Cafe Rio Mexican Grill implements a brand-new financial system from Oracle’s JD Edwards EnterpriseOne product line.
by Carol Hildebrand, February 2009
Walk into a Cafe Rio Mexican Grill kitchen, and you’re likely to find somebody juicing hundreds of limes for salsa or preparing dough for hand-rolled, made-to-order tortillas. But you won’t find a microwave oven or a freezer. The Utah-based chain of Mexican restaurants has built a passionate fan base through its devotion to fresh ingredients and made-to-order food.
“It’s a unique concept that has a really big following,” says Darren Hortin, controller for the 22-restaurant chain. “You would be hard-pressed to find another restaurant concept with a stronger following and a more loyal customer base.” In fact, he says, other companies such as Baja Fresh have tried and failed to gain a foothold in Cafe Rio territory.
Getting the Latest Financial Data
But although the food is fresh, until recently the company wrestled with an outdated financial system that was well past its “sell by” date. The hosted solution looked almost like MS-DOS and made it difficult for financial staffers to manipulate and analyze data. “The system was cumbersome to use,” says Hortin. “If you wanted a new report, you had to call the company and have people there write it—for which you had to pay programming fees. I came from a company that used Oracle E-Business Suite, and I was used to building any kind of financial report I needed.”
Moreover, the company was interested in finding a system that would scale to meet its growth plans and interface with other corporate applications. For example, as the company ramped up for expansion into California, it planned to implement a new HR system to ensure compliance with different state labor laws. They were worried that the old financial system would not connect with the HR and payroll applications. “We had some internal issues with the old financial system,” says Hortin. “We were in need of a financial application with more horsepower and flexibility.”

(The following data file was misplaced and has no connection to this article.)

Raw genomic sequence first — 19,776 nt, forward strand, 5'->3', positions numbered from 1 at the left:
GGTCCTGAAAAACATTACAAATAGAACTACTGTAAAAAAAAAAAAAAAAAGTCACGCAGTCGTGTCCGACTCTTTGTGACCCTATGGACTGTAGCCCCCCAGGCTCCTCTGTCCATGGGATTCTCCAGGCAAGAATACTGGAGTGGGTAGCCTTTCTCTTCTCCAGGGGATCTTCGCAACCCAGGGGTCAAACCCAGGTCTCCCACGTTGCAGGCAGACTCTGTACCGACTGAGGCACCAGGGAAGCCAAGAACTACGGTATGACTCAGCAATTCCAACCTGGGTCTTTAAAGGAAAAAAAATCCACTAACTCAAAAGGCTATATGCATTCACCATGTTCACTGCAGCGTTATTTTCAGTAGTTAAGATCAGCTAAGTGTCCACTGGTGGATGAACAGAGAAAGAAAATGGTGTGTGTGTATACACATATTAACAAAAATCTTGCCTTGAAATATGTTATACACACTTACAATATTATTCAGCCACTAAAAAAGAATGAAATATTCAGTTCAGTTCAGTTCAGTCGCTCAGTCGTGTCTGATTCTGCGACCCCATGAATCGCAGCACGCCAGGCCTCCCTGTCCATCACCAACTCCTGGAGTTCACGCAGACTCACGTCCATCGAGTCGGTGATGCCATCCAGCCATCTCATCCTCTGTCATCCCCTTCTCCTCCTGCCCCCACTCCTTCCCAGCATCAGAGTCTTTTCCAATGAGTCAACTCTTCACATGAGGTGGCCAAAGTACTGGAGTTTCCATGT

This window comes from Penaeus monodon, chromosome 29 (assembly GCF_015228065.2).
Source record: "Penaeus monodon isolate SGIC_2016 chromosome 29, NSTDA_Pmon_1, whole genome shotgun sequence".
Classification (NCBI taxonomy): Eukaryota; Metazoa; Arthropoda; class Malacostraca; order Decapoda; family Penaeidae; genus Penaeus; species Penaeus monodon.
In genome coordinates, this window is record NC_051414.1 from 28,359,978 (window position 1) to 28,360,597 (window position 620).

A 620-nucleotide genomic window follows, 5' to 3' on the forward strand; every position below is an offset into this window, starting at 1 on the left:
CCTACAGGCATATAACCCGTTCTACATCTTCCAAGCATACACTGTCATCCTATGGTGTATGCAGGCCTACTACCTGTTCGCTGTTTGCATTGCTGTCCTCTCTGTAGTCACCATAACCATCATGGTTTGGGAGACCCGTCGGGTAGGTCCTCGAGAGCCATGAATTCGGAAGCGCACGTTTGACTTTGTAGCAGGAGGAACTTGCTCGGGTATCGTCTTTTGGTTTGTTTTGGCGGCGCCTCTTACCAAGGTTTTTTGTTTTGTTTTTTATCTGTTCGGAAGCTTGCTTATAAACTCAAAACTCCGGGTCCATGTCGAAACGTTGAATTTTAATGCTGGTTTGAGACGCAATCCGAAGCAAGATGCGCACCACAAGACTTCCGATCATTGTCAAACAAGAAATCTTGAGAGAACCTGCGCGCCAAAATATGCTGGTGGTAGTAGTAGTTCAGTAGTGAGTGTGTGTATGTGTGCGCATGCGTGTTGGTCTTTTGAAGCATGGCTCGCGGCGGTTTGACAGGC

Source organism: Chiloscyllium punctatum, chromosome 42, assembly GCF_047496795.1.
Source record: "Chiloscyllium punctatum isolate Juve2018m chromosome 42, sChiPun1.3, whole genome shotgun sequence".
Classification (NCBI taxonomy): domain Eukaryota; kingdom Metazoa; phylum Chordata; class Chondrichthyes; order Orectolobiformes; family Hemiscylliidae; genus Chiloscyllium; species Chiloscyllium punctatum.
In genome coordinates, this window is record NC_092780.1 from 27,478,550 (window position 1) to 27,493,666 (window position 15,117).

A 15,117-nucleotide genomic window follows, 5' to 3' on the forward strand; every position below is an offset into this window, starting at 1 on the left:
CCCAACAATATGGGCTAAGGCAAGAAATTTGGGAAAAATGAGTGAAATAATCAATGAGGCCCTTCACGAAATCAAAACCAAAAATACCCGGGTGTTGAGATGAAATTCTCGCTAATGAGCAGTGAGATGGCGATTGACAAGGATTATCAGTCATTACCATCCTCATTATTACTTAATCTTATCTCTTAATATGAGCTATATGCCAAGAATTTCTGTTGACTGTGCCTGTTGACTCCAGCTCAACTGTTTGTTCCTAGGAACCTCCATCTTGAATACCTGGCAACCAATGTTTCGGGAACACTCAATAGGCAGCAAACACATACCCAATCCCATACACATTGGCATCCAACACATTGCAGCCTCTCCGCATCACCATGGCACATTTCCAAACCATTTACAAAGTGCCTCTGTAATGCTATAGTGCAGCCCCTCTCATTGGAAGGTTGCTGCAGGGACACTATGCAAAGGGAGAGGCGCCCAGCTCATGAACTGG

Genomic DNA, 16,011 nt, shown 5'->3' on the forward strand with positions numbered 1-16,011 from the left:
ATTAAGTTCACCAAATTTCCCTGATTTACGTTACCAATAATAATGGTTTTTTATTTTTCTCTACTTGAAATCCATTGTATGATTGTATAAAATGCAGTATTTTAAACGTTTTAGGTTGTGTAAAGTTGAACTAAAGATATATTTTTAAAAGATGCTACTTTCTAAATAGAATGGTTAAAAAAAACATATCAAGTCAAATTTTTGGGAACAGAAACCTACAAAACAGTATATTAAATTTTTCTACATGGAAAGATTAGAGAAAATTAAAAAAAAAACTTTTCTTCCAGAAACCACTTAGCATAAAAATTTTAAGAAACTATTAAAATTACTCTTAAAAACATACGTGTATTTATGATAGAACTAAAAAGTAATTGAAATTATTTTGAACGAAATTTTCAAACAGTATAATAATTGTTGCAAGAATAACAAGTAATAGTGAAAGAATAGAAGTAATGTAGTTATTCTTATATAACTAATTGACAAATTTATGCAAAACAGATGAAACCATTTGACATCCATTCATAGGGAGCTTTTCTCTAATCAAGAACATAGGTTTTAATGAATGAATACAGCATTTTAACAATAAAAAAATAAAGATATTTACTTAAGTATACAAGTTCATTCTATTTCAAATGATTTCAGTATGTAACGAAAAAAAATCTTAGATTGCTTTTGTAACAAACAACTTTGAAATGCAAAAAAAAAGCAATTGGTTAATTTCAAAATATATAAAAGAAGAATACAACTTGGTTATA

Cafe Rio’s financial team knew that it had to do something—and fast. The expanding company wanted to keep both its financial and IT staff lean, so scalability, ease of use, and low maintenance were high on the list of must-haves. Additionally, Hortin wanted the capability to automate the cumbersome manual process Cafe Rio was using to input accounts payable invoices into its financial system. “If we could find a system that had the capability to upload our payables, we could keep our staff on the lean side,” he says.
Hortin called his contact at Oracle to inquire about Oracle E-Business Suite but soon realized that other options might better meet his company’s requirements. “We would have needed to hire more IT staff, and the system was just more than the company required,” he says. Oracle account executives recommended that he take a look at Oracle’s JD Edwards EnterpriseOne, which enabled him to take advantage of his familiarity with Oracle while implementing a system more suited to a growing company. “I have some experience with Oracle—for example, its user groups are very helpful in benchmarking best practices and finding out how others are using the system—you can really network and get to know people in the community,” says Hortin. “And because I already knew the group, it gave us a head start.” After evaluating three systems, the company chose JD Edwards EnterpriseOne Financials.
In terms of return on investment, the decision was easy: the new system would require an up-front investment in implementation costs and user licenses, but ongoing maintenance fees would drop. “We didn’t need to run a lot of analytics to see the benefits of moving to JD Edwards, from both a cost- and time-savings standpoint,” says Hortin.
Keep It Simple
Hortin wanted the system modules—the company is using JD Edwards EnterpriseOne Accounts Payable, Fixed Assets, and General Ledger—installed as quickly as possible, and he wanted a plain-vanilla implementation. Again, keeping the IT staff lean and the maintenance easy were primary goals. “Customization is a big programming headache, and going vanilla is always cheaper,” he says. “And from a maintenance standpoint, upgrades to the software will be less expensive.”
Hortin chose MSS Technologies, an Oracle partner based in Lakewood, Colorado, to drive the five-week speed implementation, which went live on March 31, 2008. “The MSS Technologies people did a really good job of implementing the system, and when we had feedback for them, they were very responsive,” says Hortin.